1st, and Miller's Beauty shop.
Romney Advised
To Resign From
Utah Aggie Job
LOGAN. Dtab. March 30 (AP)
E. L. "Dick" Romney, for 15
years coach of football, basket
ball and track and athletic direct
or at the Utah State agricultural
college was asked to resign in an
editorial published today on the
front page of Student Life, offi
cial college publication.
The editorial, written by Frank
Fonnesbeck. editor, says "athlet
ics at Utah State have been on
the down hill trail in recent
Accounts of
carrying county and miscellaneous
funds through which over szs.ouo
had passed during 1931.
Later, while a grand jury in
vestigation was being made. Black
filed a reconditioned summary of
these checks, made up from a pho
tostatic copy of the bank ledger
sheets for the year. Previous to
the audit he had stated before the
1932 budget committee, tnat ne
bad withheld 13400 In general
road fand moneys, turned back to
him for sale of gravel, in order
to bring the county court to time
on such sales. This amount was
turned over to the treasurer in
January. 1932.
During the recent audit by A Wnwall mt Portland the
matter of gasoline tax reiunas
from the state came for inves
tigation. Rowell found state rec
ords showed a warrant drawn la
favor of the county clerk of Polk
county for tbe amount of
There was no record of this hav
ing been turned over to the coun
ty treasurer but aa examination of
the Bhotoststic copy of tbe special
bank account showed a deposit
for this - amount la September,
II Si, the date of the state war
rant. As the $3400 which Black
bad admitted as holding had In
cluded approximately $3000 from
tbe city of Dallas, It became ap-
(Tura to page I, col 3)r
Louisiana, Texas and
Arkansas hit by
Queef Storm
Fifty Injilred; Death
Toll Believed to
Be Excessive
(By the Associated Press)
A slowly mounting toll, which,
tentatively stood at 20 dead
and nearly three score injured,
was left along a property
strewn trail of tornadic winds
which last night swept through
Inmbering camps of east Texas,
across the north Red River par
ish In northwestern Louisiana
and into southwestern Arkan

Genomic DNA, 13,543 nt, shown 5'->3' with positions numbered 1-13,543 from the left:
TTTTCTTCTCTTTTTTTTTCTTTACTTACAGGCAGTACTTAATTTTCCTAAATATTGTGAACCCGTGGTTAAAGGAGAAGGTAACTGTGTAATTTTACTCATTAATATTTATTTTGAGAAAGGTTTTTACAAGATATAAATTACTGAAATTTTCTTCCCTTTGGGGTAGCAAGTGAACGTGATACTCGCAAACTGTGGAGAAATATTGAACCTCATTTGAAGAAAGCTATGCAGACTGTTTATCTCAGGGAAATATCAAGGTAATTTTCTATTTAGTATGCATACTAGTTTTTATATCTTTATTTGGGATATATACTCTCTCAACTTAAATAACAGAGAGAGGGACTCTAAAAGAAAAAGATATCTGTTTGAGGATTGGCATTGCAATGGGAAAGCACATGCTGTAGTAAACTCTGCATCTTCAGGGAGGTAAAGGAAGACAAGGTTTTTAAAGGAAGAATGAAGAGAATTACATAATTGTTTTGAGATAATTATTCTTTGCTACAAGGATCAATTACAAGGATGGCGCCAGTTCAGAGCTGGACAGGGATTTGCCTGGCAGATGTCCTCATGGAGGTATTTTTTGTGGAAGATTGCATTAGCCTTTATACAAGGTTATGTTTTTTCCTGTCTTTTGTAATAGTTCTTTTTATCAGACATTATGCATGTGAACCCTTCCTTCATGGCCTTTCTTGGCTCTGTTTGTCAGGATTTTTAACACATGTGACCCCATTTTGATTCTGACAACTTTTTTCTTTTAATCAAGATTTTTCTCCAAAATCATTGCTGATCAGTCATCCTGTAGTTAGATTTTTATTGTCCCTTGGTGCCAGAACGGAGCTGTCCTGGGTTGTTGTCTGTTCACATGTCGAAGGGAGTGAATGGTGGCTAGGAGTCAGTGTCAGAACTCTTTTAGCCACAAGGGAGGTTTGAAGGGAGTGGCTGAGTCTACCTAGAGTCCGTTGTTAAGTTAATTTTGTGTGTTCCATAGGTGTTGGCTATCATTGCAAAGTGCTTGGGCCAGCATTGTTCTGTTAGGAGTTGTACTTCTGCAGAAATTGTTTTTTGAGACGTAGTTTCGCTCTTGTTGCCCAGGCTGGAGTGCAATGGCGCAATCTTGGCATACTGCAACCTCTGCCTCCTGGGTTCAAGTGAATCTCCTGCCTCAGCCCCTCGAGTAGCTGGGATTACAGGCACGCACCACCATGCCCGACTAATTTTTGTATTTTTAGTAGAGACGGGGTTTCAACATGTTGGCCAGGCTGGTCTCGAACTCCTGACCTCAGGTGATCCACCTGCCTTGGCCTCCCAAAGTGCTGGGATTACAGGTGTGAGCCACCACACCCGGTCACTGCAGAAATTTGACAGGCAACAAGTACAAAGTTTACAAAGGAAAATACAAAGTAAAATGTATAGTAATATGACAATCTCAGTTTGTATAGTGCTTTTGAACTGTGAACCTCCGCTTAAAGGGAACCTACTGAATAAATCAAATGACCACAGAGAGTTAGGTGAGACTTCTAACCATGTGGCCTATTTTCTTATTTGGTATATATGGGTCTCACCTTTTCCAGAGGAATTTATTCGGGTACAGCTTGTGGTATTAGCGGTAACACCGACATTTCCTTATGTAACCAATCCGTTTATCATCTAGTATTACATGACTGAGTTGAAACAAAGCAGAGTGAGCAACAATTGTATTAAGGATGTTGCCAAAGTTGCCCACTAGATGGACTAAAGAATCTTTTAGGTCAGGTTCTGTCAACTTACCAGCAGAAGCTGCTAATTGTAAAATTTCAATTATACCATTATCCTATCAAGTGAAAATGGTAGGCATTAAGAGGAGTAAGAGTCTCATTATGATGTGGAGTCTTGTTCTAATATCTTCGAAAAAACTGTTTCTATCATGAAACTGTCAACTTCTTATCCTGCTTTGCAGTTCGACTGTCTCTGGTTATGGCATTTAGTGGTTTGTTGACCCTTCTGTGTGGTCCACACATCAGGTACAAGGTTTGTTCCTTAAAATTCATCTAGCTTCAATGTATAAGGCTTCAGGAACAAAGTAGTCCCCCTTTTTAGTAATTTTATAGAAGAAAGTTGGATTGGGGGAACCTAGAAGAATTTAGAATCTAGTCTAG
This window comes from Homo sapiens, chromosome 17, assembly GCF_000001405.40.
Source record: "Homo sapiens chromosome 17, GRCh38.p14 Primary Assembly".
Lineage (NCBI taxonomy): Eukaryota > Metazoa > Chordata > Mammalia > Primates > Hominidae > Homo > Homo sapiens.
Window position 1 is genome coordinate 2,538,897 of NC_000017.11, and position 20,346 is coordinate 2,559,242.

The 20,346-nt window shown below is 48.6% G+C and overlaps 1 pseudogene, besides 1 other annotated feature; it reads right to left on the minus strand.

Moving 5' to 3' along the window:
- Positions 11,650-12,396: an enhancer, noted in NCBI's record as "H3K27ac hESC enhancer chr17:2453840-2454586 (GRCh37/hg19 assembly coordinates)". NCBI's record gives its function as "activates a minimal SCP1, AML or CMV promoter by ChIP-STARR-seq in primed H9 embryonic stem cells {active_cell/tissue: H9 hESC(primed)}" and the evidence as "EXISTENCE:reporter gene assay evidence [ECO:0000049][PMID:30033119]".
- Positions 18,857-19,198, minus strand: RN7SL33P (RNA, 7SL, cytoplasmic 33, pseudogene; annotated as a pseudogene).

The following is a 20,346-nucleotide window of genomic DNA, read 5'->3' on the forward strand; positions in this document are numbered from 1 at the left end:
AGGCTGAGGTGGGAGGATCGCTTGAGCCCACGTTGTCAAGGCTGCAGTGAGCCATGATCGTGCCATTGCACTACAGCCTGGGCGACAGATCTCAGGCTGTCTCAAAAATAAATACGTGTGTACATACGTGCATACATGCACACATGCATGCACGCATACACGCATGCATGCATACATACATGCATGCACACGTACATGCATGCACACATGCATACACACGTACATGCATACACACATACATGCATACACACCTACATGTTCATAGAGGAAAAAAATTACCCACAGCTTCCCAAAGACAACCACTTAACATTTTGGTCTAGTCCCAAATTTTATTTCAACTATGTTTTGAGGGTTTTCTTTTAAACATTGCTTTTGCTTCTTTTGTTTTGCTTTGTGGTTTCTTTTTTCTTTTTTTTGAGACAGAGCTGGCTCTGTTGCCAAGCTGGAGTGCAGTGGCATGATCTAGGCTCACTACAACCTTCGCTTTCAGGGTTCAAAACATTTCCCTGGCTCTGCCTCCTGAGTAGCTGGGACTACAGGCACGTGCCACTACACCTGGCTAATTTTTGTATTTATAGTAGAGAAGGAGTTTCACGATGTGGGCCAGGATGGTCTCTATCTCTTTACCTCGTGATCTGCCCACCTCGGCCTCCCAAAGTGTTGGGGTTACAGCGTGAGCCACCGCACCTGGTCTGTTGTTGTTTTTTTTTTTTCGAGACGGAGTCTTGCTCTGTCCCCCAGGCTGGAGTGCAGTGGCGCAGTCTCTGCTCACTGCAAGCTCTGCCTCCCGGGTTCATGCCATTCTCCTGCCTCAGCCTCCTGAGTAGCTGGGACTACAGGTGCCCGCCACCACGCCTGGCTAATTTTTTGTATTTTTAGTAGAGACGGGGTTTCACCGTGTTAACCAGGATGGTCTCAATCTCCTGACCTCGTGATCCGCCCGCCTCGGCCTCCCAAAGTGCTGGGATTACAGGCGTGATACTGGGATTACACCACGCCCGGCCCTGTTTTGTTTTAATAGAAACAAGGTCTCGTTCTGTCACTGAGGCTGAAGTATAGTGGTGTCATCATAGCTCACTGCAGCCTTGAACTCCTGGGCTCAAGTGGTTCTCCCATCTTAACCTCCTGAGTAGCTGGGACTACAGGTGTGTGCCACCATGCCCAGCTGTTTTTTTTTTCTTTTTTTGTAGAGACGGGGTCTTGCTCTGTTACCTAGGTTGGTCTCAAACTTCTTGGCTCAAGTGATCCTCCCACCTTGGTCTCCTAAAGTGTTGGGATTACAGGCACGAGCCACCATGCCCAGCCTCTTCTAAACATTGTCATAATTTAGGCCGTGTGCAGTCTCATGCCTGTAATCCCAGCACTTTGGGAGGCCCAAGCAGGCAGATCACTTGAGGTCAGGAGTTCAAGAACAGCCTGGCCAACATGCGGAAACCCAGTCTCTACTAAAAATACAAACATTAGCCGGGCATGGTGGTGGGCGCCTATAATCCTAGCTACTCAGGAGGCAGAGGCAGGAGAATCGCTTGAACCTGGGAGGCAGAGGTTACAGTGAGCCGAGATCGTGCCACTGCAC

sas. Lteatns were reported from
ShelbyvUle. Huntington, Lin
dale and San Augustine, in
eastern Texas' near the Lonisi
ana, border. Hall Summit, in
northwestern -: Louisiana, and k
Mount Holley,1 in the El Dorado'
vicinity of southwestern Arkan
sas. (By the Associated Press)
At least 16 persons were killed.
50 were injured and widespread
damage was done by tornadis
winds which dipped erratically
across the Louisiana-Texas border ,
area and southwestern Arkansas
last night
Mount Holley, Ark.. Shelbyyille.
Huntington and LIndale. Tea.,
were hard bit among the com
munities swept by the storms.
Indications the death toll mlrht
be higher came in the report of a
telephone operator at Conshatta.
La., that a storm striking Hall
Summit, in north Red River par-
lsn, siiiea six persons and caused
heavy property damage.
Relief Work Held
Back by Elements
Darkness and softenine of road
under a drenching rain made
work of earing for the injured dif-
ncuit. snattered communication
lines and prevented sneedv idrn- '
tiflcation of all the victims.
All available hospital accommo
dations at Shelbyyille were crowd
ed. Pbysicians' rushed from cen
ter and San Augustine to treat
the Injured Texans,
El Dorado, Ark., oil company
officials said the storm damaged ' '
several small oil field towns. Der
ricks were reported overturned at
Standard-Umsted. McKensle and
Laney, all within a 25-mile radiaa
of El Dorado.
More than 20 negro children
were Injured j when the storm
wrecked a schbolhouse near Sal
byville and a hasty survey of the
area showed that 20 or 30 white
persons were injured.
The same storm previously had
passed northwest of San Augus
tine, Injuring four persons in the
Lane community. A second torna
do struck 10 miles west of San
Augustine several hours later,
wrecking several houses and in
juring a girl.
Belated Income
Tax Deadline is
Tonight, Warned
(AP) Those; who have not ye
filed their Income tax returns for
last year must do so by midnight
tomorrow or pay a penalty.
Ordinarily the time limit is
midnight March 15. but It waa ex
tended this year until mldni&bt
Mareh 31, to enable persona
whose funds :- were tied u in
banks to arrange to pay at least
the first quarter installment.
The pay in
. (Bynhe Associated Press)
Senate passed administmtton
bin for $500,000,000 fund for
unemployment relief grants to
states and sent It to boose.
President Roosevelt's forest
conservation j unemployment rs
lief measure went to White Hoses
after senats approval of fceeae
amendments. ;.
8enato agriculture commit
tee added pennats and flax to
commodities: covered by fan
relief bin for which senate as -proval
was predicted.
Senate .banking committee
sought authority to Inspect re
cords of J. P. Morgan and eesa -pany.
Senate Judiciary committee ,
, reported favorably bill for ease
pmlsory 5-day week 0-honr day
for Industry. " . v
House psssed senate-approved
bill to rempve , restrictions uL
: number of medicinal Usaor pre